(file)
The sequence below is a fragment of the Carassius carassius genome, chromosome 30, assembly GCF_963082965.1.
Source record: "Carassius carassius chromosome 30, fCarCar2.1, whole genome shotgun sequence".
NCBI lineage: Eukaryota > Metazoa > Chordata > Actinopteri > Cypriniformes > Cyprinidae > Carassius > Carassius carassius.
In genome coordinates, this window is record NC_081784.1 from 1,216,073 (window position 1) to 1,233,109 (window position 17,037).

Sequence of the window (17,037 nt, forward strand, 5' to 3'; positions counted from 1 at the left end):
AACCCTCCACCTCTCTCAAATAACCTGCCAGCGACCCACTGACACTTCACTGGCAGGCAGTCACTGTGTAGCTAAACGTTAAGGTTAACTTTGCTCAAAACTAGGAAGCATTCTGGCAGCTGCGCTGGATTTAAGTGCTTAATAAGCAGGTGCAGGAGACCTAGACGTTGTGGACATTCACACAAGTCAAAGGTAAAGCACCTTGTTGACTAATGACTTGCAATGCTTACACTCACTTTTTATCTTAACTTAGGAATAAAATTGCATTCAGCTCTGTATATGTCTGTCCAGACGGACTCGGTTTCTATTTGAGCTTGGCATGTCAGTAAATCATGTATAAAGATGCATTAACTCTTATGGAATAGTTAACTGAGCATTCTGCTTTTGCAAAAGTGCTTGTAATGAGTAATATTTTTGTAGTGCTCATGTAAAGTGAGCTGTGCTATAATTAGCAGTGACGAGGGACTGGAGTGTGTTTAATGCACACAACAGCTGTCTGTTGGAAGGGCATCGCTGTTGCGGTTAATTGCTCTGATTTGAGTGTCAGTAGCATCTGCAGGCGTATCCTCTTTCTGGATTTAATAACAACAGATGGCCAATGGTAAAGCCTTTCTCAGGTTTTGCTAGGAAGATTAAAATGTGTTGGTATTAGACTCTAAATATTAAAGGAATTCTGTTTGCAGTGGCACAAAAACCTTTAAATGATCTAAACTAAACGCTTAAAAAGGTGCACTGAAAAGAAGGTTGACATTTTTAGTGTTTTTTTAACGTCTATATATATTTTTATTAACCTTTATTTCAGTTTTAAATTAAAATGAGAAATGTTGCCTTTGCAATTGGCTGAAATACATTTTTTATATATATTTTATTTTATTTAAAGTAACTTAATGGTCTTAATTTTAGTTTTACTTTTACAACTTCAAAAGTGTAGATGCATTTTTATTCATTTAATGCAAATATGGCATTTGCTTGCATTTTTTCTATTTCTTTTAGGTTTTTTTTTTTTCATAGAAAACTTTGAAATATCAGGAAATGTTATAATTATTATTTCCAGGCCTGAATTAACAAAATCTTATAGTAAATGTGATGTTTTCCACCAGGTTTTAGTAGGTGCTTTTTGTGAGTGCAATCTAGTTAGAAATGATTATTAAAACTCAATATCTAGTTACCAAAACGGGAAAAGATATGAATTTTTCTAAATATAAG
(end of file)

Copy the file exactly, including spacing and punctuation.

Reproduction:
The sequence below is a fragment of the Carassius carassius genome, chromosome 30, assembly GCF_963082965.1.
Source record: "Carassius carassius chromosome 30, fCarCar2.1, whole genome shotgun sequence".
NCBI lineage: Eukaryota > Metazoa > Chordata > Actinopteri > Cypriniformes > Cyprinidae > Carassius > Carassius carassius.
In genome coordinates, this window is record NC_081784.1 from 1,216,073 (window position 1) to 1,233,109 (window position 17,037).

Sequence of the window (17,037 nt, forward strand, 5' to 3'; positions counted from 1 at the left end):
AACCCTCCACCTCTCTCAAATAACCTGCCAGCGACCCACTGACACTTCACTGGCAGGCAGTCACTGTGTAGCTAAACGTTAAGGTTAACTTTGCTCAAAACTAGGAAGCATTCTGGCAGCTGCGCTGGATTTAAGTGCTTAATAAGCAGGTGCAGGAGACCTAGACGTTGTGGACATTCACACAAGTCAAAGGTAAAGCACCTTGTTGACTAATGACTTGCAATGCTTACACTCACTTTTTATCTTAACTTAGGAATAAAATTGCATTCAGCTCTGTATATGTCTGTCCAGACGGACTCGGTTTCTATTTGAGCTTGGCATGTCAGTAAATCATGTATAAAGATGCATTAACTCTTATGGAATAGTTAACTGAGCATTCTGCTTTTGCAAAAGTGCTTGTAATGAGTAATATTTTTGTAGTGCTCATGTAAAGTGAGCTGTGCTATAATTAGCAGTGACGAGGGACTGGAGTGTGTTTAATGCACACAACAGCTGTCTGTTGGAAGGGCATCGCTGTTGCGGTTAATTGCTCTGATTTGAGTGTCAGTAGCATCTGCAGGCGTATCCTCTTTCTGGATTTAATAACAACAGATGGCCAATGGTAAAGCCTTTCTCAGGTTTTGCTAGGAAGATTAAAATGTGTTGGTATTAGACTCTAAATATTAAAGGAATTCTGTTTGCAGTGGCACAAAAACCTTTAAATGATCTAAACTAAACGCTTAAAAAGGTGCACTGAAAAGAAGGTTGACATTTTTAGTGTTTTTTTAACGTCTATATATATTTTTATTAACCTTTATTTCAGTTTTAAATTAAAATGAGAAATGTTGCCTTTGCAATTGGCTGAAATACATTTTTTATATATATTTTATTTTATTTAAAGTAACTTAATGGTCTTAATTTTAGTTTTACTTTTACAACTTCAAAAGTGTAGATGCATTTTTATTCATTTAATGCAAATATGGCATTTGCTTGCATTTTTTCTATTTCTTTTAGGTTTTTTTTTTTTCATAGAAAACTTTGAAATATCAGGAAATGTTATAATTATTATTTCCAGGCCTGAATTAACAAAATCTTATAGTAAATGTGATGTTTTCCACCAGGTTTTAGTAGGTGCTTTTTGTGAGTGCAATCTAGTTAGAAATGATTATTAAAACTCAATATCTAGTTACCAAAACGGGAAAAGATATGAATTTTTCTAAATATAAG